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The Centre for Studies on Human Stress (CSHS) is dedicated to improving the physical and mental health of Canadians by empowering individuals with scientifically grounded information on the effects of stress on the brain and body.
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Emotional intelligence can be defined as the ability to perceive, assimilate, understand, and regulate one’s own emotions and those of others. To date, it has been shown that high emotional intelligence is associated with greater psychological well-being, but what about our teenagers?

In May 2018, Javied Cedujo and colleagues in Spain published a study measuring the link between social anxiety, stress and emotional intelligence in adolescents. In this study, 505 youth aged 12 to 18 years were asked to complete questionnaires that measured stress, social anxiety and emotional intelligence. The researchers showed that teenagers with high emotional intelligence are better at managing their stress as they have a greater understanding of their emotions and those of others.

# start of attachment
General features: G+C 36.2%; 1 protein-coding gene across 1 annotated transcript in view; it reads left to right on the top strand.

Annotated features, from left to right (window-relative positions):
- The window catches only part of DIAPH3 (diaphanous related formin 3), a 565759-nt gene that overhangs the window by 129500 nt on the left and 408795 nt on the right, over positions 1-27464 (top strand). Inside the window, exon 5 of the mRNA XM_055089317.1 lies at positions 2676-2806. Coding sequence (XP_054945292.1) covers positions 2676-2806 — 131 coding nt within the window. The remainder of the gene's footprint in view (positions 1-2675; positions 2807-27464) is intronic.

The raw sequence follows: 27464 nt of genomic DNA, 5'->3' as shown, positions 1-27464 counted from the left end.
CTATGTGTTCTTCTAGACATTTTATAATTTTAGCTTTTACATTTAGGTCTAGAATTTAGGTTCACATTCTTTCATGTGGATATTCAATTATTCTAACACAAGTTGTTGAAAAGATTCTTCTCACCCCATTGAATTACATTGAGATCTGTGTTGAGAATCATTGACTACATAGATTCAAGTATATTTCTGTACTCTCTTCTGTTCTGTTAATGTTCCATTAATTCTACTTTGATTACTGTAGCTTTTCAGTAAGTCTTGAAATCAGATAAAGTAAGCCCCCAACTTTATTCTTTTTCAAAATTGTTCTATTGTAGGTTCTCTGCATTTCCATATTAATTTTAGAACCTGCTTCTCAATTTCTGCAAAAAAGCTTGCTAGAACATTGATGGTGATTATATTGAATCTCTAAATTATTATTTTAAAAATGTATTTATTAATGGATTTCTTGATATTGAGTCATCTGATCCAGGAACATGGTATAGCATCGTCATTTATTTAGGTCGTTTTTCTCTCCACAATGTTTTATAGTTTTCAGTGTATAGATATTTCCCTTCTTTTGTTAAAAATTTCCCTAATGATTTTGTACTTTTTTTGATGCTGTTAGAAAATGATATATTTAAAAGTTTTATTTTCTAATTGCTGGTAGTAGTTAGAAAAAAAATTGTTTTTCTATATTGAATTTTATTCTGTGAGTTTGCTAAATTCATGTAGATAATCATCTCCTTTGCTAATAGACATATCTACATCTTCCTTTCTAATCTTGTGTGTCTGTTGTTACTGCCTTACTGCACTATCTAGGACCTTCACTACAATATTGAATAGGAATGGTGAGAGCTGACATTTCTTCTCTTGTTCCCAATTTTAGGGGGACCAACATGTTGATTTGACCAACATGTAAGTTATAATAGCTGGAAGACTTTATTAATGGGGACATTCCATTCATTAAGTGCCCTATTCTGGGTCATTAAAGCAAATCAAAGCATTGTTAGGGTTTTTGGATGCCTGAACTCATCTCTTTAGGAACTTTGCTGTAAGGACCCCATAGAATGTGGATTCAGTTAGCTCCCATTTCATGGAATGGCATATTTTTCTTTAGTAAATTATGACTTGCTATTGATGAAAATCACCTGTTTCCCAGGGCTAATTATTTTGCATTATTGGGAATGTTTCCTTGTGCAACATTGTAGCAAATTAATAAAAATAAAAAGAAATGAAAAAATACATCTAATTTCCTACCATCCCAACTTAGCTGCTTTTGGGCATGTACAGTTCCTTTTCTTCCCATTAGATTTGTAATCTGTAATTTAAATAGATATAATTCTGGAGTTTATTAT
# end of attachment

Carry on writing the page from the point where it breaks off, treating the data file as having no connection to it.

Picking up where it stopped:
Furthermore, the researchers noted that these same adolescents had lower levels of social anxiety. By having a better understanding of other’s emotions, these teenagers were found to have developed better interpersonal strategies to cope with social pressure. In contrast, teenagers with more stress and social anxiety symptoms were those with less developed emotional intelligence.

These findings suggest that emotional regulation allows adolescents to effectively cope with stressful situations and develop healthy relationships with others more easily.


Let’s continue to conduct research in this direction to better equip our teenagers!